A couple of things jump out from the national census figures, which were released last month and which show that, because of slower population growth than some states in the South and West, New York will lose one seat in the House of Representatives.
First, the talking point frequently repeated by state Republican candidates and conservative organizations that New York is losing population is false. The state population increased by 4.2% — more than 800,000 people. New York still lost a congressional seat because the population in other states, such as Texas, Florida and Oregon, grew at a faster rate.
Everyone who bemoans the loss of the congressional seat should remember the situation would be much worse if not for immigration to New York — mostly to New York City — from other countries. This has always been our state’s strength — that New York, the country’s largest city and one of its most diverse, attracts immigrants from around the world.
The shifting of population within the country, from the Northeast and Midwest to the South and West, is a long-term trend. Pennsylvania, West Virginia, Ohio, Michigan and Illinois also lost a congressional seat, while North Carolina, Florida, Colorado, Montana and Oregon gained a seat and Texas gained two. The only exception to the trend was California, which is the country’s most populous state but where growth has slowed so the state lost a seat.
In the same breath as some people will tell you falsely that New York is losing population, they will say the reason is high taxes. This is simplistic. All sorts of things make up the quality of life in a place, and when you’re looking at finances, you have to consider income as well as expenses.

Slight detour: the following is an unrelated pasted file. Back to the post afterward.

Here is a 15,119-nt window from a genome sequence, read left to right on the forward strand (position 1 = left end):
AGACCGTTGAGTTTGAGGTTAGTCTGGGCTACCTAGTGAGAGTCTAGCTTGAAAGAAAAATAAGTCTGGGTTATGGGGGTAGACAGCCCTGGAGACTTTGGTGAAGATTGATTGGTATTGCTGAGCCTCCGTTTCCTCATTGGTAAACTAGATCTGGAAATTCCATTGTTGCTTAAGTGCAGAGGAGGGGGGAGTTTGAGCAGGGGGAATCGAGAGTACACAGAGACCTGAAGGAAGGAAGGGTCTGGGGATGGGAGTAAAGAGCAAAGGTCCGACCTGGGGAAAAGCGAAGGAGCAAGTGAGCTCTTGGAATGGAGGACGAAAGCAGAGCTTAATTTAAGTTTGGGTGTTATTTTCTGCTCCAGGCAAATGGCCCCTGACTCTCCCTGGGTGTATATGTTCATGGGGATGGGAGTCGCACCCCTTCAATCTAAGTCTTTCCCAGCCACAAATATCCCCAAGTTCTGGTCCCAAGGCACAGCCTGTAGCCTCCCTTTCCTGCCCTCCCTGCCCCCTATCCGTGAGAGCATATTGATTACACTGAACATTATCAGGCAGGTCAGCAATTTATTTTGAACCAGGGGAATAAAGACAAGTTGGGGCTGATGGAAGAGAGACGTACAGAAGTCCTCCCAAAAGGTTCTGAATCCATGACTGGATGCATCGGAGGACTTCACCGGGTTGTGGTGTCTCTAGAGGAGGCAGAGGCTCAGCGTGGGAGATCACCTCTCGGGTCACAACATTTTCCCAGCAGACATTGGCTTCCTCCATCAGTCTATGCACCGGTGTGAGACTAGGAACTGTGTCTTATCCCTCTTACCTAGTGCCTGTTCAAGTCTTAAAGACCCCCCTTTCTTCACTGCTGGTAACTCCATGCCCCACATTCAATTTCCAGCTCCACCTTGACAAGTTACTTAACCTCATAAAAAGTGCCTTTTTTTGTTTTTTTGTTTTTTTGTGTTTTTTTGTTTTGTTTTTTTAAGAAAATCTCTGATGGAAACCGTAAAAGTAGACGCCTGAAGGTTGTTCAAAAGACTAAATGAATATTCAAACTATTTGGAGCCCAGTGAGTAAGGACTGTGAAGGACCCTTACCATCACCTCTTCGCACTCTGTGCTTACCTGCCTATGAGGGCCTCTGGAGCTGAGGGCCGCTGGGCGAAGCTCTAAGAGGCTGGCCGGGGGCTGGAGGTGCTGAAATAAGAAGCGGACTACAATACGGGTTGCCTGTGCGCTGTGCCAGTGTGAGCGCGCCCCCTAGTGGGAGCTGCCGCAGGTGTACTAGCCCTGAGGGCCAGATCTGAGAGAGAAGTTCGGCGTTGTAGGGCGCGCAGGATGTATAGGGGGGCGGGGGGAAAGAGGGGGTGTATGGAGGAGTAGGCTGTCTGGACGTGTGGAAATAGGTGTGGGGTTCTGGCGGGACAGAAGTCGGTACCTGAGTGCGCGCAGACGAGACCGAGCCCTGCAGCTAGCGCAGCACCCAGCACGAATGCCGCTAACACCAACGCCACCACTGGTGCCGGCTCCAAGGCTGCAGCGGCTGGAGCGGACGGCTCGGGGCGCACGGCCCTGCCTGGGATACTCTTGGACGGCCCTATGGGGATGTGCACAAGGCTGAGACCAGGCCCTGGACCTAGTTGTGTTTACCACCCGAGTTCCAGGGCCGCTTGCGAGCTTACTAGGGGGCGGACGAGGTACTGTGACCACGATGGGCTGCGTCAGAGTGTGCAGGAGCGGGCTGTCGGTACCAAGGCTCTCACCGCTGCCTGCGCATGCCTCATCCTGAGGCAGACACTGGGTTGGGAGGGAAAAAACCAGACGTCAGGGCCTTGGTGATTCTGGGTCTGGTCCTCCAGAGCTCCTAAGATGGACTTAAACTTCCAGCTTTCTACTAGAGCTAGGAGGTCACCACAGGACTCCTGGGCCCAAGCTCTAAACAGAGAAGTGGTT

In New York, the minimum wage is $12.50 an hour, for instance, while in Florida it’s $8.65 and in Texas $7.25. In New York, the median wage is about $45,000, sixth highest in the country. In Florida, the median wage is about $34,500 and in Texas $37,000.
Widespread use of air conditioning, which has made working and living in places like Florida and Texas tolerable, has contributed more to the long-term population shift from north to south than taxes.
New York had been losing at least two congressional seats in every decennial census since 1950, so this year shows a slowing of that trend. In 1980, New York lost five seats and in 1990 three. New York fell just short this year of staying even, an encouraging sign, especially considering how hard we were hit by the COVID pandemic.
Do not listen to the negative Nellies who love running down New York (we have to wonder why they choose to live here). This is a great state, full of opportunity and offering a high quality of life, including the country’s premier urban experience in one of the greatest cities of the world and some of its most breathtaking wilderness and satisfying rural lifestyles in the Adirondacks and surrounding regions.
We love NY, and the census figures show millions of others do, too. If we can get New Yorkers to ease off the bellyaching and express more well-founded pride in our state, we’ll be talking in 2031 about how to redraw the districts for our new congressional seat.
Local editorials are written by the Post-Star editorial board, which includes Ben Rogers, president and director of local sales and marketing; Brian Corcoran, regional finance director and former publisher; Will Doolittle, projects editor; and Bob Condon, local news editor.